The first time I worked for money outside of my parents’ home I was 12 years old. The Morongo Basin Ambulance Association hired me and my best friend John to move a pile of gravel from one spot to another with shovels. I think we got paid a dollar an hour. It was summer in Joshua Tree, and so around 100 F (maybe 45 C for Canadians), and the pile of gravel was huge. After a couple hours I still could not see that we had made a dent in the pile and I complained that we would never finish this job.
John was bigger and stronger than me and remained more in touch with his logical faculties. He said, “It doesn’t matter if we can’t see a dent. As long as we keep shoveling gravel, we know that we are making progress, and that we will eventually be done.”
It is hard to argue against that, so I am thinking of John while I am working on my Formal Client Presentation, which is the Master’s thesis of my Couples and Family Therapy program: a monster paper incorporating all of the theory and practice that we have learned in two years, plus a presentation of video of me using all of that during therapy sessions. It is going so slowly that each time I come back to it, I feel as if I had made no progress. But I know as long as I am typing new words each time I must be making progress, and that means eventually I will be done.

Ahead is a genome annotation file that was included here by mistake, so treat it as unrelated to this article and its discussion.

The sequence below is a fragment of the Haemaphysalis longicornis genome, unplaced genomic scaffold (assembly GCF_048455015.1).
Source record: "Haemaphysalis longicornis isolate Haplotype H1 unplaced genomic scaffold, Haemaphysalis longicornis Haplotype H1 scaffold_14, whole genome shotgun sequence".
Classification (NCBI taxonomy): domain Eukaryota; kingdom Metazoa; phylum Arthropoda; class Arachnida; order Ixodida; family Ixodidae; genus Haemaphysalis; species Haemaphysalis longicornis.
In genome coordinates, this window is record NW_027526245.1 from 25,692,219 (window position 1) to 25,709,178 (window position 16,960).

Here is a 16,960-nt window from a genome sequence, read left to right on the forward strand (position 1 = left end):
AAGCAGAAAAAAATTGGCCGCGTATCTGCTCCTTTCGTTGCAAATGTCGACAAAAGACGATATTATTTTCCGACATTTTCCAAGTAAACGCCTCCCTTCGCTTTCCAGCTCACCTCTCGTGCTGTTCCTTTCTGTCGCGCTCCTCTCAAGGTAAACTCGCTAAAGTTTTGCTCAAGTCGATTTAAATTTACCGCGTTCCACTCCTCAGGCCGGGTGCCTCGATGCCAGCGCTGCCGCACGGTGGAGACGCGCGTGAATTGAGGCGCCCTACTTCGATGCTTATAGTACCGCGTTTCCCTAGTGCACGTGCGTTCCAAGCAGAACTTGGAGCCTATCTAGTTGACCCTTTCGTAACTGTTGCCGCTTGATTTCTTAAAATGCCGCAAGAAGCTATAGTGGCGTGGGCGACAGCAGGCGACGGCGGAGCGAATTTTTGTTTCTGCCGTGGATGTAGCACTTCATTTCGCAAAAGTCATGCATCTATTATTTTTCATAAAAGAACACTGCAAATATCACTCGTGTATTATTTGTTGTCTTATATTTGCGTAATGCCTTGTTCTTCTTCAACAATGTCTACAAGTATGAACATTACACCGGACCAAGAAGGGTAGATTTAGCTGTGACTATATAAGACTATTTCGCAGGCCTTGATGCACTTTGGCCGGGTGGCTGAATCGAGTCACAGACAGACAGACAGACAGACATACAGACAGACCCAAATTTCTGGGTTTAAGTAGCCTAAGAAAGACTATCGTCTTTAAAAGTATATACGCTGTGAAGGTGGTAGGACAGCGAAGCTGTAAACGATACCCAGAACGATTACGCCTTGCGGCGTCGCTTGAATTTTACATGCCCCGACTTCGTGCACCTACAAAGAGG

(First published April 27, 2011 on Nathen’s Miraculous Escape.)